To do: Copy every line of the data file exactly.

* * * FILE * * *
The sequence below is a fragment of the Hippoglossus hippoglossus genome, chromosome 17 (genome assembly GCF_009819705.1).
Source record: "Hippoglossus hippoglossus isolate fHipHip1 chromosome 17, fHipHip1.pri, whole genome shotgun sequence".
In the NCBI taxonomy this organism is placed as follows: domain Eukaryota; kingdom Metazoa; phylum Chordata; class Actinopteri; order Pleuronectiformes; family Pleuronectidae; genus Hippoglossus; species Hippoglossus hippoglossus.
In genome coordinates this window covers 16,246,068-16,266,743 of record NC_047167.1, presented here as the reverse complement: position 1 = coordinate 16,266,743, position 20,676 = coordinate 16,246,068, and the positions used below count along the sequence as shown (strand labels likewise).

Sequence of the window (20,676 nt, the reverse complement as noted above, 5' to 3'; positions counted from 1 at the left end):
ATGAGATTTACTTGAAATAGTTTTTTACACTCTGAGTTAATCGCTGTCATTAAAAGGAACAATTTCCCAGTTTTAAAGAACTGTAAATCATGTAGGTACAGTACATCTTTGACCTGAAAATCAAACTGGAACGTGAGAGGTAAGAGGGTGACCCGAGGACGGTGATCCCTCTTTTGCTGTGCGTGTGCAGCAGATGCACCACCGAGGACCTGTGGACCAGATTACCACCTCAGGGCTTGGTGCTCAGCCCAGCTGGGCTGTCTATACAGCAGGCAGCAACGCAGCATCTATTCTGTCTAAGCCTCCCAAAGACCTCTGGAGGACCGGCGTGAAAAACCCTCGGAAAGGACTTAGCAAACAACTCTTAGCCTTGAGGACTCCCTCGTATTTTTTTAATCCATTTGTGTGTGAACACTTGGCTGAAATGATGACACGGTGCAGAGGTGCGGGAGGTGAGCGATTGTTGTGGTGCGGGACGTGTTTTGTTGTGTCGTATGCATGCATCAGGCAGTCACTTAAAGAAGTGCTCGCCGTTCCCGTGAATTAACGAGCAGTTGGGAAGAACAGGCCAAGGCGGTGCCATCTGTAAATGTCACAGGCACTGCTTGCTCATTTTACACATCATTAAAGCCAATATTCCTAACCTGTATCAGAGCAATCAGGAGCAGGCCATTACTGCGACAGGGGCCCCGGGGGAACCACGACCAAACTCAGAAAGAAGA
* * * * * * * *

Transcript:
The sequence below is a fragment of the Hippoglossus hippoglossus genome, chromosome 17 (genome assembly GCF_009819705.1).
Source record: "Hippoglossus hippoglossus isolate fHipHip1 chromosome 17, fHipHip1.pri, whole genome shotgun sequence".
In the NCBI taxonomy this organism is placed as follows: domain Eukaryota; kingdom Metazoa; phylum Chordata; class Actinopteri; order Pleuronectiformes; family Pleuronectidae; genus Hippoglossus; species Hippoglossus hippoglossus.
In genome coordinates this window covers 16,246,068-16,266,743 of record NC_047167.1, presented here as the reverse complement: position 1 = coordinate 16,266,743, position 20,676 = coordinate 16,246,068, and the positions used below count along the sequence as shown (strand labels likewise).

Sequence of the window (20,676 nt, the reverse complement as noted above, 5' to 3'; positions counted from 1 at the left end):
ATGAGATTTACTTGAAATAGTTTTTTACACTCTGAGTTAATCGCTGTCATTAAAAGGAACAATTTCCCAGTTTTAAAGAACTGTAAATCATGTAGGTACAGTACATCTTTGACCTGAAAATCAAACTGGAACGTGAGAGGTAAGAGGGTGACCCGAGGACGGTGATCCCTCTTTTGCTGTGCGTGTGCAGCAGATGCACCACCGAGGACCTGTGGACCAGATTACCACCTCAGGGCTTGGTGCTCAGCCCAGCTGGGCTGTCTATACAGCAGGCAGCAACGCAGCATCTATTCTGTCTAAGCCTCCCAAAGACCTCTGGAGGACCGGCGTGAAAAACCCTCGGAAAGGACTTAGCAAACAACTCTTAGCCTTGAGGACTCCCTCGTATTTTTTTAATCCATTTGTGTGTGAACACTTGGCTGAAATGATGACACGGTGCAGAGGTGCGGGAGGTGAGCGATTGTTGTGGTGCGGGACGTGTTTTGTTGTGTCGTATGCATGCATCAGGCAGTCACTTAAAGAAGTGCTCGCCGTTCCCGTGAATTAACGAGCAGTTGGGAAGAACAGGCCAAGGCGGTGCCATCTGTAAATGTCACAGGCACTGCTTGCTCATTTTACACATCATTAAAGCCAATATTCCTAACCTGTATCAGAGCAATCAGGAGCAGGCCATTACTGCGACAGGGGCCCCGGGGGAACCACGACCAAACTCAGAAAGAAGA